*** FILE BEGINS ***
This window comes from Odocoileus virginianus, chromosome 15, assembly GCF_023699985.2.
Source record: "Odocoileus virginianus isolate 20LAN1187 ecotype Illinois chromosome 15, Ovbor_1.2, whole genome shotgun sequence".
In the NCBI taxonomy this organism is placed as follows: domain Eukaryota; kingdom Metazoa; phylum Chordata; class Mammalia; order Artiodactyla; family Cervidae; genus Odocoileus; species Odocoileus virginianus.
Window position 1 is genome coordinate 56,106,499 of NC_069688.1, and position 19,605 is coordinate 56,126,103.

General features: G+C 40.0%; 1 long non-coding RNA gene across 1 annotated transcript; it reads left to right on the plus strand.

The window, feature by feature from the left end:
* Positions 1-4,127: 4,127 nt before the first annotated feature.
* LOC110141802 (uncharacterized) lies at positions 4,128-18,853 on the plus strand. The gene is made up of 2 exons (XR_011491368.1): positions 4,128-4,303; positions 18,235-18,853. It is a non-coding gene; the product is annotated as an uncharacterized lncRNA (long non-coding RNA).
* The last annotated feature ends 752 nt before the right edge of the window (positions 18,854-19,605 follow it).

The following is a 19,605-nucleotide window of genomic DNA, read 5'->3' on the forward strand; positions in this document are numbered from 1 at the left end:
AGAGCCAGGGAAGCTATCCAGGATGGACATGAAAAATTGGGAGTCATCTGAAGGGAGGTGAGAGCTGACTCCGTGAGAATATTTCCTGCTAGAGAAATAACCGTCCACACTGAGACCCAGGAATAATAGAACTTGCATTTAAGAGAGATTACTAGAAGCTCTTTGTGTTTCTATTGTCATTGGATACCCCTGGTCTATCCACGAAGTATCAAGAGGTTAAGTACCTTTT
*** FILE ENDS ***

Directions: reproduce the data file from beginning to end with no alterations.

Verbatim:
This window comes from Odocoileus virginianus, chromosome 15, assembly GCF_023699985.2.
Source record: "Odocoileus virginianus isolate 20LAN1187 ecotype Illinois chromosome 15, Ovbor_1.2, whole genome shotgun sequence".
In the NCBI taxonomy this organism is placed as follows: domain Eukaryota; kingdom Metazoa; phylum Chordata; class Mammalia; order Artiodactyla; family Cervidae; genus Odocoileus; species Odocoileus virginianus.
Window position 1 is genome coordinate 56,106,499 of NC_069688.1, and position 19,605 is coordinate 56,126,103.

General features: G+C 40.0%; 1 long non-coding RNA gene across 1 annotated transcript; it reads left to right on the plus strand.

The window, feature by feature from the left end:
* Positions 1-4,127: 4,127 nt before the first annotated feature.
* LOC110141802 (uncharacterized) lies at positions 4,128-18,853 on the plus strand. The gene is made up of 2 exons (XR_011491368.1): positions 4,128-4,303; positions 18,235-18,853. It is a non-coding gene; the product is annotated as an uncharacterized lncRNA (long non-coding RNA).
* The last annotated feature ends 752 nt before the right edge of the window (positions 18,854-19,605 follow it).

The following is a 19,605-nucleotide window of genomic DNA, read 5'->3' on the forward strand; positions in this document are numbered from 1 at the left end:
AGAGCCAGGGAAGCTATCCAGGATGGACATGAAAAATTGGGAGTCATCTGAAGGGAGGTGAGAGCTGACTCCGTGAGAATATTTCCTGCTAGAGAAATAACCGTCCACACTGAGACCCAGGAATAATAGAACTTGCATTTAAGAGAGATTACTAGAAGCTCTTTGTGTTTCTATTGTCATTGGATACCCCTGGTCTATCCACGAAGTATCAAGAGGTTAAGTACCTTTT